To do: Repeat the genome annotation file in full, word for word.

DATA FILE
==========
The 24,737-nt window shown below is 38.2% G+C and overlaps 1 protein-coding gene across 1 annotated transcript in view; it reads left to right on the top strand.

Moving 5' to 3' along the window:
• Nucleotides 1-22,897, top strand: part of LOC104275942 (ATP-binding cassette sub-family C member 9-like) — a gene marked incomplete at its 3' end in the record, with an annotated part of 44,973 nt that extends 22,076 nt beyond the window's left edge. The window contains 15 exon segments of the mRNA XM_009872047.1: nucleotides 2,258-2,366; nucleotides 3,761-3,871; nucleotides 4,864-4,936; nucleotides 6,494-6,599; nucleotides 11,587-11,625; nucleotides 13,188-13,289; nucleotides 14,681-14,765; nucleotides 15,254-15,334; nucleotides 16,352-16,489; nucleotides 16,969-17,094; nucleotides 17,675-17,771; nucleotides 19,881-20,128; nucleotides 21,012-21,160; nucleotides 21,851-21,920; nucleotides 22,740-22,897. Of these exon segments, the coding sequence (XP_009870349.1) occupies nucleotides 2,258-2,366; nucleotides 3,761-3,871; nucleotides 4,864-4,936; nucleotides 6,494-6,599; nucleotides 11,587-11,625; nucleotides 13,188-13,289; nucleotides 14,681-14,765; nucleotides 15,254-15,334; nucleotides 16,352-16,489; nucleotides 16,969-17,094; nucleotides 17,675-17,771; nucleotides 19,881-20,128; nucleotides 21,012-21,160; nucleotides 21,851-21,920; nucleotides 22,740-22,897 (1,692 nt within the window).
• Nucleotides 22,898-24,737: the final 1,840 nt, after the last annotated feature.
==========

The 24,737-nt window shown below is 38.2% G+C and overlaps 1 protein-coding gene across 1 annotated transcript in view; it reads left to right on the top strand.

Moving 5' to 3' along the window:
• Nucleotides 1-22,897, top strand: part of LOC104275942 (ATP-binding cassette sub-family C member 9-like) — a gene marked incomplete at its 3' end in the record, with an annotated part of 44,973 nt that extends 22,076 nt beyond the window's left edge. The window contains 15 exon segments of the mRNA XM_009872047.1: nucleotides 2,258-2,366; nucleotides 3,761-3,871; nucleotides 4,864-4,936; nucleotides 6,494-6,599; nucleotides 11,587-11,625; nucleotides 13,188-13,289; nucleotides 14,681-14,765; nucleotides 15,254-15,334; nucleotides 16,352-16,489; nucleotides 16,969-17,094; nucleotides 17,675-17,771; nucleotides 19,881-20,128; nucleotides 21,012-21,160; nucleotides 21,851-21,920; nucleotides 22,740-22,897. Of these exon segments, the coding sequence (XP_009870349.1) occupies nucleotides 2,258-2,366; nucleotides 3,761-3,871; nucleotides 4,864-4,936; nucleotides 6,494-6,599; nucleotides 11,587-11,625; nucleotides 13,188-13,289; nucleotides 14,681-14,765; nucleotides 15,254-15,334; nucleotides 16,352-16,489; nucleotides 16,969-17,094; nucleotides 17,675-17,771; nucleotides 19,881-20,128; nucleotides 21,012-21,160; nucleotides 21,851-21,920; nucleotides 22,740-22,897 (1,692 nt within the window).
• Nucleotides 22,898-24,737: the final 1,840 nt, after the last annotated feature.